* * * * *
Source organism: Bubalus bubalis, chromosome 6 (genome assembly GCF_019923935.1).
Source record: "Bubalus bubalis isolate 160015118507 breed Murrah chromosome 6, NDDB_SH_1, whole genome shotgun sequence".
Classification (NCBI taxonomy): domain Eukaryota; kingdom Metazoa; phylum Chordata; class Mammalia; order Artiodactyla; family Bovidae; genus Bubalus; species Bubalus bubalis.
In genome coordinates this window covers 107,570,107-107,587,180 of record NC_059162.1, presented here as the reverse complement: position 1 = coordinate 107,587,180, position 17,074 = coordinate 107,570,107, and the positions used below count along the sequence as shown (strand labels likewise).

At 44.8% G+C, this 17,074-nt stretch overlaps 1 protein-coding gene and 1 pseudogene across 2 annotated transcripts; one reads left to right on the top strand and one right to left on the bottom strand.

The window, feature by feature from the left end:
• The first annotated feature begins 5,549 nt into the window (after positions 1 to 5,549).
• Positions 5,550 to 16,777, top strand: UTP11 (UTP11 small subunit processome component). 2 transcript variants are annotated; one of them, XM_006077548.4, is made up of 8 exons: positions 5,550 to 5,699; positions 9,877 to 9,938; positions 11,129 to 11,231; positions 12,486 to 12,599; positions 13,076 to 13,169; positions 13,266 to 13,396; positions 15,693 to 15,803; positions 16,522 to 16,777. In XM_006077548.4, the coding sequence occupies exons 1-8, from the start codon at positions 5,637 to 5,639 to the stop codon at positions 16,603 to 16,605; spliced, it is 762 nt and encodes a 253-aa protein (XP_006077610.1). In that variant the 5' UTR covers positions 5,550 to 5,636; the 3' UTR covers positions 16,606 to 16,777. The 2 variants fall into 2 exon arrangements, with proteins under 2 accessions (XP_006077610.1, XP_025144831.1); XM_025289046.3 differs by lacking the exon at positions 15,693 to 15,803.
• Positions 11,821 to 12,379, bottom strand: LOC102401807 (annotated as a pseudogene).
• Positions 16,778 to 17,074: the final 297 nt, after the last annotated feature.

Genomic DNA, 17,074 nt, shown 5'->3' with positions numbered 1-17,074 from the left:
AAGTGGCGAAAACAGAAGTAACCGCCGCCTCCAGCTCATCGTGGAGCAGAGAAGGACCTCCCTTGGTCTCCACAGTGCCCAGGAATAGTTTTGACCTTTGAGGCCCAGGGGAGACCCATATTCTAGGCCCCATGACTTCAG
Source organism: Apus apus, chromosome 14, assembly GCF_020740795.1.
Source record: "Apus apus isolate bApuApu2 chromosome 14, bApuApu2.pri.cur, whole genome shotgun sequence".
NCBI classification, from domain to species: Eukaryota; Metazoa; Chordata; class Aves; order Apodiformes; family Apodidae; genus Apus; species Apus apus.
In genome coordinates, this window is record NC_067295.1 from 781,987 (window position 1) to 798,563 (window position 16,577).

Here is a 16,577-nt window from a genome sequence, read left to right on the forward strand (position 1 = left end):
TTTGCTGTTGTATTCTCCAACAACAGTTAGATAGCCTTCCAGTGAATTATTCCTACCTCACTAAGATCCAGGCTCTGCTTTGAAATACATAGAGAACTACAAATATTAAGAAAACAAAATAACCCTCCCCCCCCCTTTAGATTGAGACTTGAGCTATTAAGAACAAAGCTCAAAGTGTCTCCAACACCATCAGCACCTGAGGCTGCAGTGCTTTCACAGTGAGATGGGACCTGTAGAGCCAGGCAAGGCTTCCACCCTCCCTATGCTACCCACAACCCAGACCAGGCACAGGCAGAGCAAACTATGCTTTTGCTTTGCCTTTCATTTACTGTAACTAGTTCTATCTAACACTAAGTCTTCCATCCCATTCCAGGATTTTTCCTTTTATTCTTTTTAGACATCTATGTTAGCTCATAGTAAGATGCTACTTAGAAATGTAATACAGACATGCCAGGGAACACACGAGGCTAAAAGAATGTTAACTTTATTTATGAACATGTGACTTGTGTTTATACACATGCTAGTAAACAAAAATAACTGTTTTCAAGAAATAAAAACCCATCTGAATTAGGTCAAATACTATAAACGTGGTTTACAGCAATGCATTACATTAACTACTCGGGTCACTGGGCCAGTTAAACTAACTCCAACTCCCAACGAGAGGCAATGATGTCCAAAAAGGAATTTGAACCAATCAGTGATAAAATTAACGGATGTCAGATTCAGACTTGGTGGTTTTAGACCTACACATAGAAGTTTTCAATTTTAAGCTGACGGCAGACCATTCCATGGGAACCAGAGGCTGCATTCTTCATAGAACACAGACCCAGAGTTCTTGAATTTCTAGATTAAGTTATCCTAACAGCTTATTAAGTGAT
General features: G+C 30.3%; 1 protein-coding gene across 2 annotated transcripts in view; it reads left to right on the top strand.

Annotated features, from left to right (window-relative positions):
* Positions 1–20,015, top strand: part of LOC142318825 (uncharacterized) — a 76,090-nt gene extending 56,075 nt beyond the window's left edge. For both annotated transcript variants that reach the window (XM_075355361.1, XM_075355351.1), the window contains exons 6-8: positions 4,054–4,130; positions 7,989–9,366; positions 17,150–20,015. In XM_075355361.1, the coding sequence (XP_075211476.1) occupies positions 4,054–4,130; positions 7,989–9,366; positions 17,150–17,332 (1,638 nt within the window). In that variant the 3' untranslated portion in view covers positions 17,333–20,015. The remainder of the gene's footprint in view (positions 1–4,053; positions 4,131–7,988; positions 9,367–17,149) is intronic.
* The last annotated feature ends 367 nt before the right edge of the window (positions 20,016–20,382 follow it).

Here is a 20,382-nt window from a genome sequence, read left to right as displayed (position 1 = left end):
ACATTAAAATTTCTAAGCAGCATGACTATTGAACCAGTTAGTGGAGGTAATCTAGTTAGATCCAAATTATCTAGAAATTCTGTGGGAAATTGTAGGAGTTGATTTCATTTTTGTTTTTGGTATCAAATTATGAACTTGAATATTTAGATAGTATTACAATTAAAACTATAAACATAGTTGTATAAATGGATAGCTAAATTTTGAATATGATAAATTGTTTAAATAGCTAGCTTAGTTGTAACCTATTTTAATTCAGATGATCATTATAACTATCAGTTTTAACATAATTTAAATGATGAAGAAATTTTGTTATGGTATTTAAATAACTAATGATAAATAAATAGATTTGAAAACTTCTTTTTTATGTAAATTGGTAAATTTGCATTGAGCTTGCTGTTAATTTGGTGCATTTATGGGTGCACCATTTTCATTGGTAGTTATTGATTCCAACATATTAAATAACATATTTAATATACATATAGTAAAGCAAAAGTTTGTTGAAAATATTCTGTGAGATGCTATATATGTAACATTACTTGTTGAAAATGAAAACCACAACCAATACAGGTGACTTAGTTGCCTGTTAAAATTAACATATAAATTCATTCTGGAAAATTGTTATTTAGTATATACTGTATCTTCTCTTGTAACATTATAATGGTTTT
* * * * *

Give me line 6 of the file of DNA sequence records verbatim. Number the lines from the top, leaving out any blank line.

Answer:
The window, feature by feature from the left end: